He believed it was profoundly wrong, therefore, for all responsibility for church discipline to be given to the Bishop, which was, “putting into one man’s hand that which cannot be done but by many.” Simply put, Baxter upheld that the local church minister should have power to excommunicate. Without this, he did not possess the full biblically ordained ‘power of the keys,’ and could not fulfil his office.
Baxter is most emphatic that “spiritual governance should not be moulded into the shape of civil government.” Despite his best efforts in the Savoy Conference of 1661, we have inherited just that. Baxter’s proposals were portrayed as an implicit criticism of the present civil government, and so Charles II rejected them in the 1662 Act of Uniformity. We have inherited a form of episcopacy which gives Bishops ecclesiastical responsibility within a structure which owes much to the insecurities of a newly restored 17th Century monarchy. It seems like number 8 in Baxter’s list, though it might work as number 6.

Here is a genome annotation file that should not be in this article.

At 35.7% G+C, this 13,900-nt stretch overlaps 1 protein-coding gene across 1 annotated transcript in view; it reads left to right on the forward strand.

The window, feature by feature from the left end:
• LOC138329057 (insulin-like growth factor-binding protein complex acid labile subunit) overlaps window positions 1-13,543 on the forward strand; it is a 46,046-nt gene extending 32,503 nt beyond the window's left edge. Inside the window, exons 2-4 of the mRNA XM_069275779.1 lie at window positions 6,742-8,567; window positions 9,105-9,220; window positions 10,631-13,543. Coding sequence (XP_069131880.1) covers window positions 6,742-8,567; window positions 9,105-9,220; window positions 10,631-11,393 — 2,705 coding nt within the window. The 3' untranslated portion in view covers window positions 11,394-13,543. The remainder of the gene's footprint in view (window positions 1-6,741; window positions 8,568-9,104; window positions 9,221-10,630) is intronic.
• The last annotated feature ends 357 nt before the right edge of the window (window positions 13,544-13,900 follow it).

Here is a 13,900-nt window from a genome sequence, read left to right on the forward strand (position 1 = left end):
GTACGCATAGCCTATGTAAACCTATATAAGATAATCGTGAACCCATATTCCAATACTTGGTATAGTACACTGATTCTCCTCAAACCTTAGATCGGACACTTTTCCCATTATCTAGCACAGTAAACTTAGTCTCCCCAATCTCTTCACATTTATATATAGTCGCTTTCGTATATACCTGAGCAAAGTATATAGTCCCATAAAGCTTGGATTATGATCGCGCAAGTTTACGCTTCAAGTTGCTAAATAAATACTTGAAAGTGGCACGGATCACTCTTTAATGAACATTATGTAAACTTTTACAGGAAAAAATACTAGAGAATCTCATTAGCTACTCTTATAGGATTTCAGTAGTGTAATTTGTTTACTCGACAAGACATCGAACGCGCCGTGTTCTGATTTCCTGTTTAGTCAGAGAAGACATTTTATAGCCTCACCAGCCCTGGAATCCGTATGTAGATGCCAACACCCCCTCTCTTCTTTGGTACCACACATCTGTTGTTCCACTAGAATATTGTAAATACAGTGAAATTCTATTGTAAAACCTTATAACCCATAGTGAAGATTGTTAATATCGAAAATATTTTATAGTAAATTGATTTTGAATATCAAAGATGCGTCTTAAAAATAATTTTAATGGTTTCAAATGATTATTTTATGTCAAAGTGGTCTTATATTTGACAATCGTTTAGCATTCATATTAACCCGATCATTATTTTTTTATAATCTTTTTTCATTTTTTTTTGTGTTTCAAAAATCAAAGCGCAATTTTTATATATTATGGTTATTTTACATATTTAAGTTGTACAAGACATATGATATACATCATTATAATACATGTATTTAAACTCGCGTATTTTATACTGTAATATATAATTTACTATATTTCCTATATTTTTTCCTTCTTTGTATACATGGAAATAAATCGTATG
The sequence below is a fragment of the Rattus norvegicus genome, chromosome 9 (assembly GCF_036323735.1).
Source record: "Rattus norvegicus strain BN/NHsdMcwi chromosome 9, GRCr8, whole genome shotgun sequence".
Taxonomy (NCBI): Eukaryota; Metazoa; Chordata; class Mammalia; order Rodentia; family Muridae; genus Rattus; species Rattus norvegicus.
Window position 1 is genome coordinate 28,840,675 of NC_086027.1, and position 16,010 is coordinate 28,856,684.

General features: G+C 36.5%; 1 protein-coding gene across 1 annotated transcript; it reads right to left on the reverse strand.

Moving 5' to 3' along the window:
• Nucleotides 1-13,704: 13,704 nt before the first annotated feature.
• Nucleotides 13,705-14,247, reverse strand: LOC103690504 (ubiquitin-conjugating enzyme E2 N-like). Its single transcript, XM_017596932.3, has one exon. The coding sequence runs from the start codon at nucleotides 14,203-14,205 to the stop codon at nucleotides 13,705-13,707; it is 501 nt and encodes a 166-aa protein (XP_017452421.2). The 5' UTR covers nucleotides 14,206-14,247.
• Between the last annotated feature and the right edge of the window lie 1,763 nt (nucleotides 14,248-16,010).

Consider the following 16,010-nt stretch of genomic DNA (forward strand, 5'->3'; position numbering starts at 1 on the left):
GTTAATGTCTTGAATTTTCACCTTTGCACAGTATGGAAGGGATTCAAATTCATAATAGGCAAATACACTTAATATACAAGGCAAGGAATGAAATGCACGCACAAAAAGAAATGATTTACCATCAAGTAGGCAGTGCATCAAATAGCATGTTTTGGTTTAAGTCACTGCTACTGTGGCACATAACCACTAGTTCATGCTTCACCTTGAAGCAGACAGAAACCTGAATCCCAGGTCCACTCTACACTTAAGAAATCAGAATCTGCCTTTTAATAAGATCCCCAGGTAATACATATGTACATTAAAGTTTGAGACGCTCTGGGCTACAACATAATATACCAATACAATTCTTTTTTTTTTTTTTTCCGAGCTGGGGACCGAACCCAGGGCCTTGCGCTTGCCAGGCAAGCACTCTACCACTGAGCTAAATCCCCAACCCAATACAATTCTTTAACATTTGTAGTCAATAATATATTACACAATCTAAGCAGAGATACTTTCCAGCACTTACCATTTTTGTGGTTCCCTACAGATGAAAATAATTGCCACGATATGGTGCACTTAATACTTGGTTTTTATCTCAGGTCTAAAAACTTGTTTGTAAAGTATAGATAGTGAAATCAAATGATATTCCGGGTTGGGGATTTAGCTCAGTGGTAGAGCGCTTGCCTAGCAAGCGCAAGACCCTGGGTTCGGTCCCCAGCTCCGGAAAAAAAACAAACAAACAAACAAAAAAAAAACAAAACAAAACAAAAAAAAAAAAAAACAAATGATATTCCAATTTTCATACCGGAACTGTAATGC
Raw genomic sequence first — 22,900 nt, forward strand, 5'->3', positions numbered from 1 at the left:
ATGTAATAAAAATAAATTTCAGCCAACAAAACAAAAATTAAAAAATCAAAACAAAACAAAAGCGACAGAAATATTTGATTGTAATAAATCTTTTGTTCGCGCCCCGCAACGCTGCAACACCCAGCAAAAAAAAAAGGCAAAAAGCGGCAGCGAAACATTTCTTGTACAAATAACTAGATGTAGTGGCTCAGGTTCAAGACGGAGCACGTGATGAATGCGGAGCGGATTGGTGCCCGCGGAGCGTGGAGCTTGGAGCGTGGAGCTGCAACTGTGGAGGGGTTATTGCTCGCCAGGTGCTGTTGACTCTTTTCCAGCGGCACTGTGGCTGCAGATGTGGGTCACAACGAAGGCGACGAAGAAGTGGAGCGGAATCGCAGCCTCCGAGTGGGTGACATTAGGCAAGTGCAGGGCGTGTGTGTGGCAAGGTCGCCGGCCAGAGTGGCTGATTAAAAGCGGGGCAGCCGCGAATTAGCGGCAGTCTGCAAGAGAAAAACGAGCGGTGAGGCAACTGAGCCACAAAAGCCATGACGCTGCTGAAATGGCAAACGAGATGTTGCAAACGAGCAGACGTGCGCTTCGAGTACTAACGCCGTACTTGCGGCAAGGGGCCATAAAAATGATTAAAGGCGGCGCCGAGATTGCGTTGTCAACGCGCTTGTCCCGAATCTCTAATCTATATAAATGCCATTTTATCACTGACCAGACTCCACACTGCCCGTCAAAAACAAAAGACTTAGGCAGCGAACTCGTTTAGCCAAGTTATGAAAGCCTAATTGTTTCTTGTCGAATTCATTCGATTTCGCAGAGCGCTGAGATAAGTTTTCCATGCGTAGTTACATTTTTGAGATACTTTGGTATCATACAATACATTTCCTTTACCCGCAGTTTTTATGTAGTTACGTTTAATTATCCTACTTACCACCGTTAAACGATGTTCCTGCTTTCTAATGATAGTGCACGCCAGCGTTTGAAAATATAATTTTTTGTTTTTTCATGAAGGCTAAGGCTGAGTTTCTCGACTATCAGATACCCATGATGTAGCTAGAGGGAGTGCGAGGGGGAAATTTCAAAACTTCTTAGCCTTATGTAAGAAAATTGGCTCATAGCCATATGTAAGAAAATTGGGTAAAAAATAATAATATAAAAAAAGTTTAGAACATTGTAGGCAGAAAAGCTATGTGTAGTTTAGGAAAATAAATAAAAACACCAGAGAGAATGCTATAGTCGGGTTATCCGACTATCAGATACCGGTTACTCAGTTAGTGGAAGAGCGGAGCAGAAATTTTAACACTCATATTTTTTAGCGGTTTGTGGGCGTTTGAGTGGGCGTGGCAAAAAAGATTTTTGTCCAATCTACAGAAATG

Whatever kind of episcopacy we have, there is no denying that the Bishop speaks for the church in the ears of the unconverted. One of Baxter’s foundational principles for general ministry, that is the ministry of the Bishop, is that it should acquiesce with the general ministry of the church, as given in the scripture. He asserts:
“The principal use of a general ministry, is for the converting of the unconverted world, and Baptising them when converted, and Congregating their converts into Church Order and setling them under a fixed government. And the next use of them is, to have a care, according to the extent of their capacity and opportunities, of the churches which they have thus congregated and setled, and which are setled by other ministers.”